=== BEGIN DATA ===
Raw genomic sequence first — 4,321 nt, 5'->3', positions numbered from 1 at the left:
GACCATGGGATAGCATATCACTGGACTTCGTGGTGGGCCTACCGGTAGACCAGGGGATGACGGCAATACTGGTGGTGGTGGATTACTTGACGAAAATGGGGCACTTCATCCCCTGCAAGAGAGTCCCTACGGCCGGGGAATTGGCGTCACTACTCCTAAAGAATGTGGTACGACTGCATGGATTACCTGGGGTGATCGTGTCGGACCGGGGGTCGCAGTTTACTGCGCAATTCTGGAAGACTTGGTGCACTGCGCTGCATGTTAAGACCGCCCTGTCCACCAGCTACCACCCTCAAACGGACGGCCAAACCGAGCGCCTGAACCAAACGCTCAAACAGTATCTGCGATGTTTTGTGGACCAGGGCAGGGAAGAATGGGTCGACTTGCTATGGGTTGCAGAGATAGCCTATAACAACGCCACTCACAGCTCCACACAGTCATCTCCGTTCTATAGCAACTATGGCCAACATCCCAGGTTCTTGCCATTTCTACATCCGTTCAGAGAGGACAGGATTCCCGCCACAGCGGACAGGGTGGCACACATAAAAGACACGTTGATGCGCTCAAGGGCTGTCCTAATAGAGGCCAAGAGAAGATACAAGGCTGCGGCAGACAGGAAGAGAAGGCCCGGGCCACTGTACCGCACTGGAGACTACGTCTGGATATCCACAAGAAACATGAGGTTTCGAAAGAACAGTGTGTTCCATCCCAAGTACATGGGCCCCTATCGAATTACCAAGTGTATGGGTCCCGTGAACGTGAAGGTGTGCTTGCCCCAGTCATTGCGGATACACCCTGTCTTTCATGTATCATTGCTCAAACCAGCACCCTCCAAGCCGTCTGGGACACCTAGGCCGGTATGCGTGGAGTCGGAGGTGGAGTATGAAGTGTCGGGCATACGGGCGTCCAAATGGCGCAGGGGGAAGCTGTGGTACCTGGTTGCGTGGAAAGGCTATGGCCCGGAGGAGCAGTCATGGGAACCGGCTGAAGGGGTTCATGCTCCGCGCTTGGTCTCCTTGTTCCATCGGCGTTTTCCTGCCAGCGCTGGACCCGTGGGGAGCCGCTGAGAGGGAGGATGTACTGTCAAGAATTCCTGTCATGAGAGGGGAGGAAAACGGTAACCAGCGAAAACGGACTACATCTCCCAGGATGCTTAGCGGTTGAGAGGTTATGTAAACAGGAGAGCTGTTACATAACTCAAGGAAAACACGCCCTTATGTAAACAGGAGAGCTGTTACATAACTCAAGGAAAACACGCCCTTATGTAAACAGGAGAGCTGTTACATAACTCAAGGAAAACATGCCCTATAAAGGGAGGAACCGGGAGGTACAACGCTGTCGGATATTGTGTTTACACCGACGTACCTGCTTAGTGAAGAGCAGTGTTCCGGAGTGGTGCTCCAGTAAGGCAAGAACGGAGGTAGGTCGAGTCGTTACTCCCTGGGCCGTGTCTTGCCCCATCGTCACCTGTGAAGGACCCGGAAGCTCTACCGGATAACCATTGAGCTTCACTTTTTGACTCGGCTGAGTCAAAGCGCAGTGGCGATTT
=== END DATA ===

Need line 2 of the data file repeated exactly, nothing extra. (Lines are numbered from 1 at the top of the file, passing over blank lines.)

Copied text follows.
GACCATGGGATAGCATATCACTGGACTTCGTGGTGGGCCTACCGGTAGACCAGGGGATGACGGCAATACTGGTGGTGGTGGATTACTTGACGAAAATGGGGCACTTCATCCCCTGCAAGAGAGTCCCTACGGCCGGGGAATTGGCGTCACTACTCCTAAAGAATGTGGTACGACTGCATGGATTACCTGGGGTGATCGTGTCGGACCGGGGGTCGCAGTTTACTGCGCAATTCTGGAAGACTTGGTGCACTGCGCTGCATGTTAAGACCGCCCTGTCCACCAGCTACCACCCTCAAACGGACGGCCAAACCGAGCGCCTGAACCAAACGCTCAAACAGTATCTGCGATGTTTTGTGGACCAGGGCAGGGAAGAATGGGTCGACTTGCTATGGGTTGCAGAGATAGCCTATAACAACGCCACTCACAGCTCCACACAGTCATCTCCGTTCTATAGCAACTATGGCCAACATCCCAGGTTCTTGCCATTTCTACATCCGTTCAGAGAGGACAGGATTCCCGCCACAGCGGACAGGGTGGCACACATAAAAGACACGTTGATGCGCTCAAGGGCTGTCCTAATAGAGGCCAAGAGAAGATACAAGGCTGCGGCAGACAGGAAGAGAAGGCCCGGGCCACTGTACCGCACTGGAGACTACGTCTGGATATCCACAAGAAACATGAGGTTTCGAAAGAACAGTGTGTTCCATCCCAAGTACATGGGCCCCTATCGAATTACCAAGTGTATGGGTCCCGTGAACGTGAAGGTGTGCTTGCCCCAGTCATTGCGGATACACCCTGTCTTTCATGTATCATTGCTCAAACCAGCACCCTCCAAGCCGTCTGGGACACCTAGGCCGGTATGCGTGGAGTCGGAGGTGGAGTATGAAGTGTCGGGCATACGGGCGTCCAAATGGCGCAGGGGGAAGCTGTGGTACCTGGTTGCGTGGAAAGGCTATGGCCCGGAGGAGCAGTCATGGGAACCGGCTGAAGGGGTTCATGCTCCGCGCTTGGTCTCCTTGTTCCATCGGCGTTTTCCTGCCAGCGCTGGACCCGTGGGGAGCCGCTGAGAGGGAGGATGTACTGTCAAGAATTCCTGTCATGAGAGGGGAGGAAAACGGTAACCAGCGAAAACGGACTACATCTCCCAGGATGCTTAGCGGTTGAGAGGTTATGTAAACAGGAGAGCTGTTACATAACTCAAGGAAAACACGCCCTTATGTAAACAGGAGAGCTGTTACATAACTCAAGGAAAACACGCCCTTATGTAAACAGGAGAGCTGTTACATAACTCAAGGAAAACATGCCCTATAAAGGGAGGAACCGGGAGGTACAACGCTGTCGGATATTGTGTTTACACCGACGTACCTGCTTAGTGAAGAGCAGTGTTCCGGAGTGGTGCTCCAGTAAGGCAAGAACGGAGGTAGGTCGAGTCGTTACTCCCTGGGCCGTGTCTTGCCCCATCGTCACCTGTGAAGGACCCGGAAGCTCTACCGGATAACCATTGAGCTTCACTTTTTGACTCGGCTGAGTCAAAGCGCAGTGGCGATTT